The World Bank and International Monetary Fund (IMF), have proposed to undertake a joint action plan on debt reduction for the most indebted International Development Association (IDA) countries.
Mr David Malpass, the President, the World Bank Group, said this on Wednesday during a virtual meeting with the G20 Finance Ministers and Central Bank Governors at the ongoing orld Bank annual meetings in at Washington D. C.
Malpass said that it was urgent to make rapid progress on a framework because the risk of disorderly defaults was rising.
He said that the bank’s latest economic and poverty data showed that desperate inequality was being caused by the COVID pandemic and economic shutdowns.
“The recession in advanced economies is less severe than had been feared but in most developing economies, it has become a depression, especially for the poorest and extreme poverty may rise by 150 million by 2021.
“Soon after our spring meetings, we were able to launch health emergency programmes in 111 countries and began a surge in our grants and highly concessional lending that will reach the limits of our capital structure and commitment authority.
“As part of this effort, we expect to provide over 50 billion dollars in grants or highly concessional credits by June 2021, helping provide large net positive flows to the poorest and most fragile countries and people.”
The president recalled that in March, the G20 endorsed a vital debt relief programme for the poorest countries, giving people a ray of hope.
He said that the Debt Service Suspension Initiative (DSSI) helped increase fiscal resources for over 40 countries and created more transparency on the overwhelming debt burden.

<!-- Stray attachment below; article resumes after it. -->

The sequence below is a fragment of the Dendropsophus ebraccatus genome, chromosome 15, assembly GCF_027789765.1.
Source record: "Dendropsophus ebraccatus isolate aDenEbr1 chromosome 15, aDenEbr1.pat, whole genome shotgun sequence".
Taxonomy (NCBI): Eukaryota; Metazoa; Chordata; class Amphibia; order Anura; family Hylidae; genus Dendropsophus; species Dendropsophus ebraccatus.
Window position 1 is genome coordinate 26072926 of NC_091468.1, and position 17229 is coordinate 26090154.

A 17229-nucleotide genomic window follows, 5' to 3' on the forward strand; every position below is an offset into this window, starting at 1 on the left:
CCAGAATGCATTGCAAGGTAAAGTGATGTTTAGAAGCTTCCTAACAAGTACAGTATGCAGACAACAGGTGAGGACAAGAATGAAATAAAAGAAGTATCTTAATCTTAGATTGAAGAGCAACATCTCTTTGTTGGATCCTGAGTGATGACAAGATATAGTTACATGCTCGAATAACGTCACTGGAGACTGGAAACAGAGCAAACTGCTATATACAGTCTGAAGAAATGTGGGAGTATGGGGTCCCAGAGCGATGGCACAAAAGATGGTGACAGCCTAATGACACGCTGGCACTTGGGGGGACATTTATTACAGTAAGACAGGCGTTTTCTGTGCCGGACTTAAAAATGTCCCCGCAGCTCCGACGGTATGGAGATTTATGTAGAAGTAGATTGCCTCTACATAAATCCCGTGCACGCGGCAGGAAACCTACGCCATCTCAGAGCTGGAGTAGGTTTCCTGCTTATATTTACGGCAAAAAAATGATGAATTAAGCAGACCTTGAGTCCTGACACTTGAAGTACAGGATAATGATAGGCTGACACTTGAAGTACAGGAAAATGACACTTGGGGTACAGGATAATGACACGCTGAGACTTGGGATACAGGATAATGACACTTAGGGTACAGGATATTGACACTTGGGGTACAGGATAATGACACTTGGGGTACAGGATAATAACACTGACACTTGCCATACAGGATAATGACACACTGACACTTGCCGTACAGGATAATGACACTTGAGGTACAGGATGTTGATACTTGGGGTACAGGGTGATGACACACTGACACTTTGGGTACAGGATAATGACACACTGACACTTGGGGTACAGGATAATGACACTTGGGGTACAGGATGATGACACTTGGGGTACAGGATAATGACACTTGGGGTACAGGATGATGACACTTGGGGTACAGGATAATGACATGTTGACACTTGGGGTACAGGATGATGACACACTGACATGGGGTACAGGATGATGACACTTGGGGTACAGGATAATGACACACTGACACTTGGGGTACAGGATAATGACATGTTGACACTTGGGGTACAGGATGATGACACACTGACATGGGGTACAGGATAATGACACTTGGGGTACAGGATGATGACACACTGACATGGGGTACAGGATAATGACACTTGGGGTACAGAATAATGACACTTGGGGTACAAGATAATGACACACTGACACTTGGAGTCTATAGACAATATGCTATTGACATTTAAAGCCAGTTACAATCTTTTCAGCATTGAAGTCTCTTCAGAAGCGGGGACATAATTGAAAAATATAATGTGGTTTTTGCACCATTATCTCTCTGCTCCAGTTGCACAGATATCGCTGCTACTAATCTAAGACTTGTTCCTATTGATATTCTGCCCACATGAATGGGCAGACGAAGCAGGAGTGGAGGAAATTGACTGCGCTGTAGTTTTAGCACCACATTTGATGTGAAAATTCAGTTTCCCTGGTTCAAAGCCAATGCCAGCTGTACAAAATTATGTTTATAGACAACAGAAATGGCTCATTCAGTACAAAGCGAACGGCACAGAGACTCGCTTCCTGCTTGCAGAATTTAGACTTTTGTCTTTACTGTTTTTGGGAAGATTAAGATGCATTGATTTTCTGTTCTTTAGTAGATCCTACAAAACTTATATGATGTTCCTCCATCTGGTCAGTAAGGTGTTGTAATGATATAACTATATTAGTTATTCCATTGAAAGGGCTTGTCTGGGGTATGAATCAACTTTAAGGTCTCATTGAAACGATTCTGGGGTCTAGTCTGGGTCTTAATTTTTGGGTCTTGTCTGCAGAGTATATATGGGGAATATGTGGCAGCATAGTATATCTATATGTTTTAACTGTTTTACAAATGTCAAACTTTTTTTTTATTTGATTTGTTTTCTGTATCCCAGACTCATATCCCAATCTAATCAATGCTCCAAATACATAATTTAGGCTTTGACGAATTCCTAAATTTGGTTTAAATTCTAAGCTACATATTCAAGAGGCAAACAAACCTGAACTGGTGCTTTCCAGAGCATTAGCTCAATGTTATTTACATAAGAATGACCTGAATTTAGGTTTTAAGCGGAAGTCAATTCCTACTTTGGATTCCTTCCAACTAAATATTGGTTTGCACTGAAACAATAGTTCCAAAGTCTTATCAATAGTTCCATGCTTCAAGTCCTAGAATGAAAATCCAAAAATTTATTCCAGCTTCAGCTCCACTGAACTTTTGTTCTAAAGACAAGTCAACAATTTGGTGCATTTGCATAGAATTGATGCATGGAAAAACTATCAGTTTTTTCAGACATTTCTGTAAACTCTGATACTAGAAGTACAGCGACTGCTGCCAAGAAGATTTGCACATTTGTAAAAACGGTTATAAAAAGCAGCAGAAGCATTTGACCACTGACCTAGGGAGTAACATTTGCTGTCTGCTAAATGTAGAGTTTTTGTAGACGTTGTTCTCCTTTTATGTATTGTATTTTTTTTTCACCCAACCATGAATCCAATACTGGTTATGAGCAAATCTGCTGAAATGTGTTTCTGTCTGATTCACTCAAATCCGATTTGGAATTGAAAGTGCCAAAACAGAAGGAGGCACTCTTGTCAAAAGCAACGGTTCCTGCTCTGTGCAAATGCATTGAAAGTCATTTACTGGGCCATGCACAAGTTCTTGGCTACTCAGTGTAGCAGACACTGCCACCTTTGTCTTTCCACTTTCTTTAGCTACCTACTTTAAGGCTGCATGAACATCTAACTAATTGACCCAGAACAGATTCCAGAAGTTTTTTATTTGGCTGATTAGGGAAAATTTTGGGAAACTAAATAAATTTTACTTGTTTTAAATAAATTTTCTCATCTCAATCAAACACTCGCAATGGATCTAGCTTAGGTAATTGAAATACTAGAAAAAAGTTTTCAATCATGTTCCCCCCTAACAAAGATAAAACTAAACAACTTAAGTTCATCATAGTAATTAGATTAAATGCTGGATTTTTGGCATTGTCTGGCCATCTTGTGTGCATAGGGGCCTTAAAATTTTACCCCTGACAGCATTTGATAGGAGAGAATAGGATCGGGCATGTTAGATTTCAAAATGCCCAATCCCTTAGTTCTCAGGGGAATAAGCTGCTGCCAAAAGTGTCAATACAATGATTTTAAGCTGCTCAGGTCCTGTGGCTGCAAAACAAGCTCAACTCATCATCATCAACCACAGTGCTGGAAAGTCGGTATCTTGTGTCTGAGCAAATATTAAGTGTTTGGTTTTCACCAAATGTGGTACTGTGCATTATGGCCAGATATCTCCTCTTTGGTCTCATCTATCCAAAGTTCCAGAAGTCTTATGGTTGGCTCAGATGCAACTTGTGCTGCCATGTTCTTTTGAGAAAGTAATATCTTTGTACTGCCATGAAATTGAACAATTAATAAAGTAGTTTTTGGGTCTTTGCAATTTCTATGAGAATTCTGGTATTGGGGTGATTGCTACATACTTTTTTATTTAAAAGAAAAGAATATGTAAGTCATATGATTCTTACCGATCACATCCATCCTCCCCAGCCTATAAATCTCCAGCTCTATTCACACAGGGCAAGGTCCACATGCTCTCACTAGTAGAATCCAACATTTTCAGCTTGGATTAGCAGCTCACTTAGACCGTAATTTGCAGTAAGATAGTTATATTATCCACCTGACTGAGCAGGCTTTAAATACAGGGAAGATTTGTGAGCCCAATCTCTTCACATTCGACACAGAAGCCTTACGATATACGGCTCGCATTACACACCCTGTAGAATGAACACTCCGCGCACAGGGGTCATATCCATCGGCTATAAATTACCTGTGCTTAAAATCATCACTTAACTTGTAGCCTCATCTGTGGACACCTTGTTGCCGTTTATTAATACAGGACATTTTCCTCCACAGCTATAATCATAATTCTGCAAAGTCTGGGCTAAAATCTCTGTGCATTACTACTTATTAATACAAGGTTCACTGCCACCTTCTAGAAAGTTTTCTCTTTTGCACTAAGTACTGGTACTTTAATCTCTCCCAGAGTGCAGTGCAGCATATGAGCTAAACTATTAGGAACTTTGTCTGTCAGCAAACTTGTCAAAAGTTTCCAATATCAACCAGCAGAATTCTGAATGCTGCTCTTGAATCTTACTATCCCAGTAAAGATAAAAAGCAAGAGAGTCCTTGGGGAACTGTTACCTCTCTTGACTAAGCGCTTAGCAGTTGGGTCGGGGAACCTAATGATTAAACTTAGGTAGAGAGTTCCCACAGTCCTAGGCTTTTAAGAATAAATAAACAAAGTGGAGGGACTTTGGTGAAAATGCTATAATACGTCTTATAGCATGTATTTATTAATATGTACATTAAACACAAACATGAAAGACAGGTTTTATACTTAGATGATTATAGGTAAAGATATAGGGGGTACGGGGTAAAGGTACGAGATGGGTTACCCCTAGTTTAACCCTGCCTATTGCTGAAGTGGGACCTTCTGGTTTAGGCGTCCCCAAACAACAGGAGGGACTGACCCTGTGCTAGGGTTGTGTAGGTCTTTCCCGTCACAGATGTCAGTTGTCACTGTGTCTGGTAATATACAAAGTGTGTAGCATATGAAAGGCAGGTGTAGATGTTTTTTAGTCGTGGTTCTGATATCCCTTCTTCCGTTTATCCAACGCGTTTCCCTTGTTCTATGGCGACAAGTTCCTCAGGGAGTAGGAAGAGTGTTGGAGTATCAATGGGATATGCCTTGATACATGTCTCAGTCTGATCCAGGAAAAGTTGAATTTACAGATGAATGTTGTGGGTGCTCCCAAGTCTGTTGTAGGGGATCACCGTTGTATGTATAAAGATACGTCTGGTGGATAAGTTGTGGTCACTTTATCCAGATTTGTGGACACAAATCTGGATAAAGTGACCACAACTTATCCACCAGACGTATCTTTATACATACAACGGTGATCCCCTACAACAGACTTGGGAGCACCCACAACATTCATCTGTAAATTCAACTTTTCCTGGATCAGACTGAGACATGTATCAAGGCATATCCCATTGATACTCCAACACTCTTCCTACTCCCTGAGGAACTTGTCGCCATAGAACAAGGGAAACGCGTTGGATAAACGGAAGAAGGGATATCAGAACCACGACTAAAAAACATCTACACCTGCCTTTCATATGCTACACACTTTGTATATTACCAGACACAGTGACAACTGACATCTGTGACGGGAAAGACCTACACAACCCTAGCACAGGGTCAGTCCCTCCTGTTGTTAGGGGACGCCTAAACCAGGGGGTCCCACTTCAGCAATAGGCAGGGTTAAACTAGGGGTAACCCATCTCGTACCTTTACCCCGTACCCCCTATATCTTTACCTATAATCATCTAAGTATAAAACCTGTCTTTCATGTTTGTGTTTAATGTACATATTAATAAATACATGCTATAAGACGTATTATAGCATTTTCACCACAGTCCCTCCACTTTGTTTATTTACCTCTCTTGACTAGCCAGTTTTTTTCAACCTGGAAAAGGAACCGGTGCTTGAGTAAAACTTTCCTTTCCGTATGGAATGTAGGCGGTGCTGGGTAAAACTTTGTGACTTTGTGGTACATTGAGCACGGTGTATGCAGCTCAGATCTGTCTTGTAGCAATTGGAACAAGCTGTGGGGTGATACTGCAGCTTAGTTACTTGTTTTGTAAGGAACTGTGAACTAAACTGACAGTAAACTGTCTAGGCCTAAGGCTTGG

According to him, the goals for debt relief are fiscal savings for the poorest countries, greater debt transparency and a path forward for countries in debt distress.
“We are making progress but not nearly enough. The DSSI extension being agreed today is welcome and the term sheet has been strengthened in important ways.
“However, some core DSSI-related problems are still unresolved, notably a lack of participation by private creditors and incomplete participation by some official bilateral creditors.
“The bigger challenge is the need to look beyond DSSI. It is important to note that the DSSI defers payments into the future but doesn’t reduce them.
“Interest charges compound quickly on the deferred amounts, leaving countries with even more debt.
“The DSSI has been a stopgap to provide fiscal resources and greater transparency while a longer-term solution for the debt crisis can be developed,” he said.
Malpass said that the tendency in past debt crises was for countries in debt distress to go through a series of “ineffective debt rescheduling that leaves them weaker’’.
He said that creditors might eventually allow them to get to a debt reduction process but at a tremendous cost to the poor, adding that they needed to work better and faster this time.
“On a positive note, I am happy to announce that , our board has approved a package of up to 12 billion dollars to expand and fast-track COVID response for the purchase and distribution of COVID-19 vaccines, tests and treatments.
“The scale of the challenges ahead is staggering, so we need to do more. With the strong support of its shareholders, IDA has frontloaded IDA-19 resources to the fullest possible extent as a key part of the surge in our commitments this fiscal year.”
He, however said that IDA lending would have to decline in the next two years even though the latest forecasts, including those just announced by the IMF, suggests that the reduction in economic activity would extend well into subsequent years.
Malpass said that the bank was proposing to IDA deputies later in October, a 25 billion dollar supplemental COVID Emergency Financing Package.
The IDA, a member of the World Bank Group, is an international financial institution with 173 member countries.
It offers concessional loans and grants to the world’s poorest developing countries.
The 2020 Annual Meetings of the IMF and the World Bank Group holding in Washington D. C. began on Oct. 12 and will end on Dec. 16.